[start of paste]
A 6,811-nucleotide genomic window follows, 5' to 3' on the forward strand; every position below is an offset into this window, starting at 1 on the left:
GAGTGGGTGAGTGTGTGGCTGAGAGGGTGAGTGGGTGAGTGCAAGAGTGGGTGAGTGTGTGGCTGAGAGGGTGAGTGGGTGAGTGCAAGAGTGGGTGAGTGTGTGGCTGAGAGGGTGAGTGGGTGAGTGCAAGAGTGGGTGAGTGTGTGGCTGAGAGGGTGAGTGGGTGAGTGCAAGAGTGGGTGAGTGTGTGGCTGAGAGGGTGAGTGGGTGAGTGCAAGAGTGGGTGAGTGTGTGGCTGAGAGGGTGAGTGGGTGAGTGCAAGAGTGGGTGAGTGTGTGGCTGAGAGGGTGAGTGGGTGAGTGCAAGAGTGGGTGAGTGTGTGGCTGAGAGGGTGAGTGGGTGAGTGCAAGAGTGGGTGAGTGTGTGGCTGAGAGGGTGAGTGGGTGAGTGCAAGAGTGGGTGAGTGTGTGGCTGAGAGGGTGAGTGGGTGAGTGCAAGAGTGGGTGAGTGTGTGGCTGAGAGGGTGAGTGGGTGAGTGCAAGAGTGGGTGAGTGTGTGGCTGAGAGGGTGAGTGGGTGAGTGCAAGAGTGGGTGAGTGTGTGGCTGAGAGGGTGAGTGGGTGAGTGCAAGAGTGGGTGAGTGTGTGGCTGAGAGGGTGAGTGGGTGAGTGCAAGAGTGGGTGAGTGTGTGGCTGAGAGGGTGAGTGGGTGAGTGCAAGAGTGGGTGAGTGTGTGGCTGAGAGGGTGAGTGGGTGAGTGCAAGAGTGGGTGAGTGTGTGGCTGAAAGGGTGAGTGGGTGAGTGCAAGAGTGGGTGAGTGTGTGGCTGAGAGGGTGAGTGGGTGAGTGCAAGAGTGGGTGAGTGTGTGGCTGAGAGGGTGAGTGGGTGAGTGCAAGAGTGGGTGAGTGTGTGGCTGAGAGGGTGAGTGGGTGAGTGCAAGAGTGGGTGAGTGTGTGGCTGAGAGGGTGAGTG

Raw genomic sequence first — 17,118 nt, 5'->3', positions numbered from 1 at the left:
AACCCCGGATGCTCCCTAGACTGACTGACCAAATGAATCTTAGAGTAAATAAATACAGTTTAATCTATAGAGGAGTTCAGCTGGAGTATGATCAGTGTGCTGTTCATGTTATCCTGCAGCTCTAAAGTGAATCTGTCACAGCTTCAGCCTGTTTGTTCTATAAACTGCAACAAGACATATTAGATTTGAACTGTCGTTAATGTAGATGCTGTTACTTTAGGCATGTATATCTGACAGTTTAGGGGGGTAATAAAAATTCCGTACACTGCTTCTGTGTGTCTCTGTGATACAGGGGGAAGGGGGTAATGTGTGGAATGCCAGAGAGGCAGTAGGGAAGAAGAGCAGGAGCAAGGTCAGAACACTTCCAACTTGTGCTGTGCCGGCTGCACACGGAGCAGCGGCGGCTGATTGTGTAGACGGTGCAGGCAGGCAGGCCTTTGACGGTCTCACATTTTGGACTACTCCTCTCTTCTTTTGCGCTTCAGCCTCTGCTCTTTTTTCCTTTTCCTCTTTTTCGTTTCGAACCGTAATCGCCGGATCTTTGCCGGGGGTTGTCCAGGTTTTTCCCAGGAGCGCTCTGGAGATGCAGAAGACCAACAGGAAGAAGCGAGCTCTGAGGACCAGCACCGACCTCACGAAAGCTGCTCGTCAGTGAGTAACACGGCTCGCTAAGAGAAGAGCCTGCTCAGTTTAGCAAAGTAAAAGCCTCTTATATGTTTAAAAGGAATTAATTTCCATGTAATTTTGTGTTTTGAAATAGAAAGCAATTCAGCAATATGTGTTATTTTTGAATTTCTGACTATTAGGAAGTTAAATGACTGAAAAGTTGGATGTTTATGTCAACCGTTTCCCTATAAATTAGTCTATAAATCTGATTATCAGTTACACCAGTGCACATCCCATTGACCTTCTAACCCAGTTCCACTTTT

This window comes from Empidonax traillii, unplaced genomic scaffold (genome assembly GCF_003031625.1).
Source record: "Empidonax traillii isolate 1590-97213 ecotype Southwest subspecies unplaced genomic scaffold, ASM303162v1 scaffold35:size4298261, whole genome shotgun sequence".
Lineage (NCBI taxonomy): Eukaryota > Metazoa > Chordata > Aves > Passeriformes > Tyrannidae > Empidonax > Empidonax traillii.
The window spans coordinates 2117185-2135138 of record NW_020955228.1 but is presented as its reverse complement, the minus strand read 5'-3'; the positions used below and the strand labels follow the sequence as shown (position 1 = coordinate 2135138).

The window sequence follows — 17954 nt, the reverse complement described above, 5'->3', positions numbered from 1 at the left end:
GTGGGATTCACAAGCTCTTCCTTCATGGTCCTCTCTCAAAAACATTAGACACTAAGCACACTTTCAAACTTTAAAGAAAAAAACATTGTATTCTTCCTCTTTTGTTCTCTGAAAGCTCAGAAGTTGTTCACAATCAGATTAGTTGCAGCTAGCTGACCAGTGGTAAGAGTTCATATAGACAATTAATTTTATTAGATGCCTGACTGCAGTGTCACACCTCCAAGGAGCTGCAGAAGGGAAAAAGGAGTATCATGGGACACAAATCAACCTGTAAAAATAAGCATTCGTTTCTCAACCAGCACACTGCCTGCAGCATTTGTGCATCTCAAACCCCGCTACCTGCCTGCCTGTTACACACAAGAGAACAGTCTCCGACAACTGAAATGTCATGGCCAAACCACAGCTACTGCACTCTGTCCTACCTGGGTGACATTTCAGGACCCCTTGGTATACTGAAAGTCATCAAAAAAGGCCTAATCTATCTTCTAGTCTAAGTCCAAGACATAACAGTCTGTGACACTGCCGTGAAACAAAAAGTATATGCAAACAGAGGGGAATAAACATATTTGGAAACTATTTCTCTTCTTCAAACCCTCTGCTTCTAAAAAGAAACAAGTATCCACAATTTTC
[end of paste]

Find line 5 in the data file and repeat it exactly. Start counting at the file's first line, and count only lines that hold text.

This window comes from Empidonax traillii, unplaced genomic scaffold (genome assembly GCF_003031625.1).